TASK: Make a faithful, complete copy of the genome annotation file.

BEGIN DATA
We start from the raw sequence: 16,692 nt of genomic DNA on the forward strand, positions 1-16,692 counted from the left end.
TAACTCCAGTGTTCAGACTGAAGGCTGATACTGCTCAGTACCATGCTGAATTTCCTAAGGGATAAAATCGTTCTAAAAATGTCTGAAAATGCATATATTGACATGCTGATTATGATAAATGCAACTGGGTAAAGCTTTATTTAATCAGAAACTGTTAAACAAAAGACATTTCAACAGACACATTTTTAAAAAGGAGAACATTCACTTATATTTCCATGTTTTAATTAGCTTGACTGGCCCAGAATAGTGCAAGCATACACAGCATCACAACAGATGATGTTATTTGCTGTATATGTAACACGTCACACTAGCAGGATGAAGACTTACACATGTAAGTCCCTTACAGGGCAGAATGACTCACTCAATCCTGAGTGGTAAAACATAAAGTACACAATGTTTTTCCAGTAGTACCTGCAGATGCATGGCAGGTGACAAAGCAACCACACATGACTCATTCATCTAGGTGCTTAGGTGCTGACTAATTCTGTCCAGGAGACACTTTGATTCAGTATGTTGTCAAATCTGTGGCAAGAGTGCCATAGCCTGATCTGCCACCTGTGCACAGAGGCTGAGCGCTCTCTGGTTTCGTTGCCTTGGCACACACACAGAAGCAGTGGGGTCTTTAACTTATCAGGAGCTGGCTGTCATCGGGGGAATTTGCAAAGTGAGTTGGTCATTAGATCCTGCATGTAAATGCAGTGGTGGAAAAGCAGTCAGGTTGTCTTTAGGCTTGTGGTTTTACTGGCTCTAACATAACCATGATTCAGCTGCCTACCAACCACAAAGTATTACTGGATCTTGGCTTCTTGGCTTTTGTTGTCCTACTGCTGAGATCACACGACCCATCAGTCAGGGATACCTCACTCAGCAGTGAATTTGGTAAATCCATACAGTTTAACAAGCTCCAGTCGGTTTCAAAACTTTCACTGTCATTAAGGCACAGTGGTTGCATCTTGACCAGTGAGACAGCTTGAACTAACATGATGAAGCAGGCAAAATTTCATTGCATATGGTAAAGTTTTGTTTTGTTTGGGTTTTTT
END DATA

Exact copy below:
We start from the raw sequence: 16,692 nt of genomic DNA on the forward strand, positions 1-16,692 counted from the left end.
TAACTCCAGTGTTCAGACTGAAGGCTGATACTGCTCAGTACCATGCTGAATTTCCTAAGGGATAAAATCGTTCTAAAAATGTCTGAAAATGCATATATTGACATGCTGATTATGATAAATGCAACTGGGTAAAGCTTTATTTAATCAGAAACTGTTAAACAAAAGACATTTCAACAGACACATTTTTAAAAAGGAGAACATTCACTTATATTTCCATGTTTTAATTAGCTTGACTGGCCCAGAATAGTGCAAGCATACACAGCATCACAACAGATGATGTTATTTGCTGTATATGTAACACGTCACACTAGCAGGATGAAGACTTACACATGTAAGTCCCTTACAGGGCAGAATGACTCACTCAATCCTGAGTGGTAAAACATAAAGTACACAATGTTTTTCCAGTAGTACCTGCAGATGCATGGCAGGTGACAAAGCAACCACACATGACTCATTCATCTAGGTGCTTAGGTGCTGACTAATTCTGTCCAGGAGACACTTTGATTCAGTATGTTGTCAAATCTGTGGCAAGAGTGCCATAGCCTGATCTGCCACCTGTGCACAGAGGCTGAGCGCTCTCTGGTTTCGTTGCCTTGGCACACACACAGAAGCAGTGGGGTCTTTAACTTATCAGGAGCTGGCTGTCATCGGGGGAATTTGCAAAGTGAGTTGGTCATTAGATCCTGCATGTAAATGCAGTGGTGGAAAAGCAGTCAGGTTGTCTTTAGGCTTGTGGTTTTACTGGCTCTAACATAACCATGATTCAGCTGCCTACCAACCACAAAGTATTACTGGATCTTGGCTTCTTGGCTTTTGTTGTCCTACTGCTGAGATCACACGACCCATCAGTCAGGGATACCTCACTCAGCAGTGAATTTGGTAAATCCATACAGTTTAACAAGCTCCAGTCGGTTTCAAAACTTTCACTGTCATTAAGGCACAGTGGTTGCATCTTGACCAGTGAGACAGCTTGAACTAACATGATGAAGCAGGCAAAATTTCATTGCATATGGTAAAGTTTTGTTTTGTTTGGGTTTTTT